Be zealous and repent

VespersphotoFather Pat’s Pastoral Ponderings

God’s gift of the Holy Spirit to the Church is not only original, unique, and exclusive, it is also permanent. This gift is as irrevocable as the Incarnation itself. Much as the event of the Word’s enfleshment irrevocably links the Second Person of the Holy Trinity to the human race, the event of Pentecost joins the Third Person of the Holy Trinity permanently to the Church. Both conjunctions are irreversible.

The Holy Spirit will never abandon the one, holy, catholic, and apostolic Church. Although individual believers may make shipwreck of the faith (1 Timothy 1:19), the ship of the Church will never sink. And although individual churches may suffer the removal of their lamp stands (Revelation 2:5), the Church herself remains infallibly the dwelling of God with men.

Three things in the Church are inseparable: the Resurrection of Christ, the gift of the Holy Spirit, and the Church’s authority to forgive sins. Because the power of sin was destroyed by what God accomplished in Christ, the remission of sins pertains to the essence of the Gospel.

The Evangelist John made clear this inseparability when he described the first appearance of the risen Christ to the assembled Church:

“During the evening on that same day-day one of the week-when the doors were shut where, out of fear for the Jews, the disciples were assembled, Jesus came and stood among them and said to them, ‘Peace to you.’ When he had said this, he showed them his hands and side. Seeing the Lord, the disciples rejoiced. So Jesus said to them again, ‘Peace to you! As the Father has sent me, I also send you.’ And saying this, he breathed and said to them, ‘Receive the Holy Spirit. If you forgive the sins of any, they are forgiven; if you retain them, they are retained’ (John 20:19-23).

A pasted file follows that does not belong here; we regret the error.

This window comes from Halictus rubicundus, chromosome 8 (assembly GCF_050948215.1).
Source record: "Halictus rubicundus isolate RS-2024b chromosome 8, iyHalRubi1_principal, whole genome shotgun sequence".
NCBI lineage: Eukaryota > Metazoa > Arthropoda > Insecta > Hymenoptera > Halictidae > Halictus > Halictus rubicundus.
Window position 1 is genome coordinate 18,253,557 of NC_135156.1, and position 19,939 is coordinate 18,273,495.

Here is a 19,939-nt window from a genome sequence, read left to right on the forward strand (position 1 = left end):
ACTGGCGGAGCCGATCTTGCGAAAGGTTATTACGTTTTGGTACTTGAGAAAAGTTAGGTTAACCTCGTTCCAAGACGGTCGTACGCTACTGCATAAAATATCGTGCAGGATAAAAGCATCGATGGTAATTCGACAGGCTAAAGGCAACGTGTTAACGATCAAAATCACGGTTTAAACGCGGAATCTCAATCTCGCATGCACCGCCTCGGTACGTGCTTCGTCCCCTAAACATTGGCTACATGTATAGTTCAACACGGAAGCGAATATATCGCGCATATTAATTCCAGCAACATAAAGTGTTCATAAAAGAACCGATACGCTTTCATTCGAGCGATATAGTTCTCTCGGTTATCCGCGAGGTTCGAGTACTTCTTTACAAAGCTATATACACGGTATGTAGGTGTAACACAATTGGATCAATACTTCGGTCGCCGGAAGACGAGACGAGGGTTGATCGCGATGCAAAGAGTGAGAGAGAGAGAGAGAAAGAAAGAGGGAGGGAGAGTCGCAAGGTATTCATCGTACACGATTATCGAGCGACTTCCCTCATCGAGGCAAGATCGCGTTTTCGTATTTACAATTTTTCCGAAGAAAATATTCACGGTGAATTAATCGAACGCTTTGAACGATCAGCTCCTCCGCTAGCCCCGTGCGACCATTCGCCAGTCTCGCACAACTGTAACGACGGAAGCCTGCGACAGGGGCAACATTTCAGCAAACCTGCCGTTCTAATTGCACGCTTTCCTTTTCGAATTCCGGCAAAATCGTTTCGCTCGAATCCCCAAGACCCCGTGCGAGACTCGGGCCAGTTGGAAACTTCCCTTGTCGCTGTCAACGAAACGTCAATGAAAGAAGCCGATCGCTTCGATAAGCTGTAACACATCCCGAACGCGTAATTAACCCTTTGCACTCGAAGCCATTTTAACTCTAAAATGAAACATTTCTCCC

The apostolic authority to forgive sins is presented here as pertinent to the very mission of the Church: As the Father has sent me, I also send you.”

The Resurrection of Christ is proclaimed, therefore, not just as a past event but also as the source of an abiding power within in the Church. The forgiveness of sins is a present and permanent operation of the Holy Spirit, who is inseparably united to God’s People. It is the Holy Spirit who preserves in the Church the authority to remit—in God’s name—all the sins the Lamb of God took away by his Passion, death, and Resurrection.

In preaching what God accomplished in the death and Resurrection of Christ, the Church also summons sinners to the forgiveness made available by that accomplishment. The two things are, as it were, the two halves of the Gospel: “Thus it is written [1] that the Messiah should suffer and to rise from the dead on the third day and [2] that repentance and remission of sins should be preached in his name to all nations” (Luke 24:46-47).

When the Holy Spirit does descend on the Church, we see this juxtaposition exactly. The apostolic word first declares, “This Jesus God has raised up” (Acts 2:32), and then, as a moral necessary consequence, “Repent, and let every one of you be baptized in the name of Jesus Christ for the remission of sins; and you shall receive the gift of the Holy Spirit” (2:38).

Because the Holy Spirit confers the authority to forgive sins, it is hardly surprising that the Holy Spirit also calls men to repentance. This summons of the Spirit appears in John’s letters to the seven churches:

To Ephesus: “Repent and do the first works, or else I will come to you quickly and remove your lampstand from its place-unless you repent. . . . He who has an ear, let him hear what the Spirit says to the churches.”

To Pergamos: “Repent, or else I will come to you quickly and will fight against them with the sword of my mouth. He who has an ear, let him hear what the Spirit says to the churches.”

To Laodicea: “Therefore be zealous and repent. . . . He who has an ear, let him hear what the Spirit says to the churches.”

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One thought on “Be zealous and repent

  1. I doubt that very many feel a need to repent of their self-centeredness, but to me it’s crucial. We are called to be Christ-like, and Christ let Himself be tortured and killed for the sake of others – the very antithesis of self-centeredness.

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